Thousands of Cubans Join Artists in Demanding Ouster of Culture Minister Alpidio Alonso
February 20, 2021
More than nine thousand Cubans have signed a Change.org petition calling for the resignation of the country’s culture minister, Alpidio Alonso, who on January 27 was one of a number of government officials who physically confronted a group of protesters demonstrating in support of free speech and knocked a cell phone from a reporter’s hand. The broader outcry follows artist-activist group N27’s February 3 filing of a legal motion on behalf of some 1,200 signatories—including artists, intellectuals, and activists—to have Alonso removed.
“The minister must assume responsibility for the violence carried out on January 27 at the gates of the ministry, otherwise the Cuban government led by [president] Miguel Mario Díaz-Canel Bermúdez and [prime minister] Manuel Marrero Cruz would be accomplices of an act of institutionalized violence and illegality,” the petition reads in part. “This would imply a lack of credibility and legitimacy for his government before the public and international opinion.”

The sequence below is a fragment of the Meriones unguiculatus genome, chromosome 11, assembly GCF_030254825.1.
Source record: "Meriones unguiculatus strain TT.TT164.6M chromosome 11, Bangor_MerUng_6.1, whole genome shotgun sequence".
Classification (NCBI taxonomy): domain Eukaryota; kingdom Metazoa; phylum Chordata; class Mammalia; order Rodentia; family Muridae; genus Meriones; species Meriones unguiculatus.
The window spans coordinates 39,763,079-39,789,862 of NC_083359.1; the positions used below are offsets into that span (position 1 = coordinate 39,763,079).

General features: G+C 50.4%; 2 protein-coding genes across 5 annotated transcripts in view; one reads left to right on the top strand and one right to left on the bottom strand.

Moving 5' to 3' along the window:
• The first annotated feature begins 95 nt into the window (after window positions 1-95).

The petition represents the gathering steam of a movement that began in November when a group of artists protesting the country’s Decree 349—a 2018 law requiring artists to obtain government permission before presenting their work—entered into a positive dialogue with deputy culture minister Fernando Rojas. Subsequently, however, Cuban president Miguel Díaz-Canel publicly denounced the protesters, many of whom were ultimately—and in some cases repeatedly—harassed and detained.
The cause is gaining attention abroad as well: In France, Cuban design collective Atelier Morales has issued a call for artists and cultural workers both within and without Cuba to cease working with the country’s government-run institutions. In the US, Democratic New Jersey Senator Robert Menendez, the son of Cuban immigrants, on February 8 introduced a resolution condemning attacks on artistic freedom in Cuba and demanding the repeal of Decree 349, as well as that of Decree 370, which establishes government control of the internet and is often used to limit journalistic speech as well as that of regular citizens.